Similar trends can be seen in the EP publication data, with both the top 10 “mega-filer” and the 7329 “smaller filer” entities collectively filing broadly similar numbers of applications.
Hot Tech – What XR Technologies are Attracting the Most Applications?
Patent Offices classify the Patent applications they receive by area of technology of the innovation described in the application, in part so a Patent Examiner with appropriate experience can examine the application. Analysis of these patent classifications affords us the opportunity to look at the technical areas for which patent applications relating to XR technologies are being filed.
For the PCT publications, the three most common classifications of area of technology are (1) optical systems and apparatus (including head mounted displays/headsets, holographic display technology and other display technology); (2) input / output arrangements (including eye/gaze tracking, haptic feedback devices, and the like); and (3) image analysis (including segmentation of images, feature or object recognition, and so on). Whilst optical systems such as HMDs, HUDs and input/output devices are unsurprising, it is interesting to see filings in “image analysis” being more prevalent than areas such as “3D modelling” and “3D image rendering”. This could be due to image analysis being a less developed area or perhaps it is seeing a particularly high rate of innovation due to advances in machine learning in this area, but additional research will be needed to more fully understand why there is such a large number of filings in this technical area. This is also, potentially, an indicator of heightened innovation in the field of AR, augmenting image data captured from the ambient environment typically in real-time, relative to the field of VR which relies upon 3D modelling and rendering techniques with innovation long predating the mass adoption of HMDs, noting that consumer-grade VR HMDs are gradually embodying AR techniques themselves.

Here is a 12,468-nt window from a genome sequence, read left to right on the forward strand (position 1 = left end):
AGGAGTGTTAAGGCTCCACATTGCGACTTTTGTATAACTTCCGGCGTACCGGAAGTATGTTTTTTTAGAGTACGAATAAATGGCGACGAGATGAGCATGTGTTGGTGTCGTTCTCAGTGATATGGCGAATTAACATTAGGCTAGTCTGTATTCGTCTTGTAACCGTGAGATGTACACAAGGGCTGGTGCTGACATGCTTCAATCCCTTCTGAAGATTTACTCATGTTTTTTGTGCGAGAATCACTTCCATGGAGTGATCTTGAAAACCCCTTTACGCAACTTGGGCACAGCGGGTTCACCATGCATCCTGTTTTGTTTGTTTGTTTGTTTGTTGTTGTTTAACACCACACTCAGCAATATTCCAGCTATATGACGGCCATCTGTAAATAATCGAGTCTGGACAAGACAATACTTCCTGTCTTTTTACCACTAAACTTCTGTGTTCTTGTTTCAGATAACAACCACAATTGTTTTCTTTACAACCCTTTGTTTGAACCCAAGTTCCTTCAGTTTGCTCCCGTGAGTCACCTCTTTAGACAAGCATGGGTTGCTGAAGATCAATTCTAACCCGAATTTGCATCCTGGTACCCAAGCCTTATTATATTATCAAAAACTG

The EP filing data shows broadly similar trends, with publications in the technical areas of image analysis, optical system and apparatus and input/output arrangements being the technical areas for which most EP patent publications relate.